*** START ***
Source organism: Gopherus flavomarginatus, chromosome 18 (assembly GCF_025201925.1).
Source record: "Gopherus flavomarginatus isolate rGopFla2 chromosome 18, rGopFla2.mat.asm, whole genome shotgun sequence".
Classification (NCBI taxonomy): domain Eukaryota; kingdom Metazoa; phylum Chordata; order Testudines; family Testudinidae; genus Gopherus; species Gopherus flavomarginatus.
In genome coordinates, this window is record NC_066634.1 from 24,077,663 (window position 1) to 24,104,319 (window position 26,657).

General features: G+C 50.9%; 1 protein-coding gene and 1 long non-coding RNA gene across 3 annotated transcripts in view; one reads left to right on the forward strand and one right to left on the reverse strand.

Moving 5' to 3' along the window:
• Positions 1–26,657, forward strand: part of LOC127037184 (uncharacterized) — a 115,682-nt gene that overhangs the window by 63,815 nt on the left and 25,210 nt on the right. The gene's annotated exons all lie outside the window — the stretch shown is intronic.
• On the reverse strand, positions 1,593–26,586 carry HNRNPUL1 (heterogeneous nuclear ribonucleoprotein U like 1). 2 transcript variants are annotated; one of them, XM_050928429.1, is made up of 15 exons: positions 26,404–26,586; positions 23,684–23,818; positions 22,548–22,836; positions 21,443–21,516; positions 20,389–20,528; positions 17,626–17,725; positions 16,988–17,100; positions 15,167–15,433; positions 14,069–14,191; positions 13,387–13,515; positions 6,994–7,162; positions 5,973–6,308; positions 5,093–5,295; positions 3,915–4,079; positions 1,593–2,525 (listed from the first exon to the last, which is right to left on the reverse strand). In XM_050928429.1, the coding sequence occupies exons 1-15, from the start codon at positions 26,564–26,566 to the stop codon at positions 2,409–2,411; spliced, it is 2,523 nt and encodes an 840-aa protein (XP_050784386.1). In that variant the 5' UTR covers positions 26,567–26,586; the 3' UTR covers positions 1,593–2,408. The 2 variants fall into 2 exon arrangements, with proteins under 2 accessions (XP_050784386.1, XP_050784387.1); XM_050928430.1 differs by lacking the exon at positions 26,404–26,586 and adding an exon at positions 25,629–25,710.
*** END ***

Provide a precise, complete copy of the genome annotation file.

Source organism: Gopherus flavomarginatus, chromosome 18 (assembly GCF_025201925.1).
Source record: "Gopherus flavomarginatus isolate rGopFla2 chromosome 18, rGopFla2.mat.asm, whole genome shotgun sequence".
Classification (NCBI taxonomy): domain Eukaryota; kingdom Metazoa; phylum Chordata; order Testudines; family Testudinidae; genus Gopherus; species Gopherus flavomarginatus.
In genome coordinates, this window is record NC_066634.1 from 24,077,663 (window position 1) to 24,104,319 (window position 26,657).

General features: G+C 50.9%; 1 protein-coding gene and 1 long non-coding RNA gene across 3 annotated transcripts in view; one reads left to right on the forward strand and one right to left on the reverse strand.

Moving 5' to 3' along the window:
• Positions 1–26,657, forward strand: part of LOC127037184 (uncharacterized) — a 115,682-nt gene that overhangs the window by 63,815 nt on the left and 25,210 nt on the right. The gene's annotated exons all lie outside the window — the stretch shown is intronic.
• On the reverse strand, positions 1,593–26,586 carry HNRNPUL1 (heterogeneous nuclear ribonucleoprotein U like 1). 2 transcript variants are annotated; one of them, XM_050928429.1, is made up of 15 exons: positions 26,404–26,586; positions 23,684–23,818; positions 22,548–22,836; positions 21,443–21,516; positions 20,389–20,528; positions 17,626–17,725; positions 16,988–17,100; positions 15,167–15,433; positions 14,069–14,191; positions 13,387–13,515; positions 6,994–7,162; positions 5,973–6,308; positions 5,093–5,295; positions 3,915–4,079; positions 1,593–2,525 (listed from the first exon to the last, which is right to left on the reverse strand). In XM_050928429.1, the coding sequence occupies exons 1-15, from the start codon at positions 26,564–26,566 to the stop codon at positions 2,409–2,411; spliced, it is 2,523 nt and encodes an 840-aa protein (XP_050784386.1). In that variant the 5' UTR covers positions 26,567–26,586; the 3' UTR covers positions 1,593–2,408. The 2 variants fall into 2 exon arrangements, with proteins under 2 accessions (XP_050784386.1, XP_050784387.1); XM_050928430.1 differs by lacking the exon at positions 26,404–26,586 and adding an exon at positions 25,629–25,710.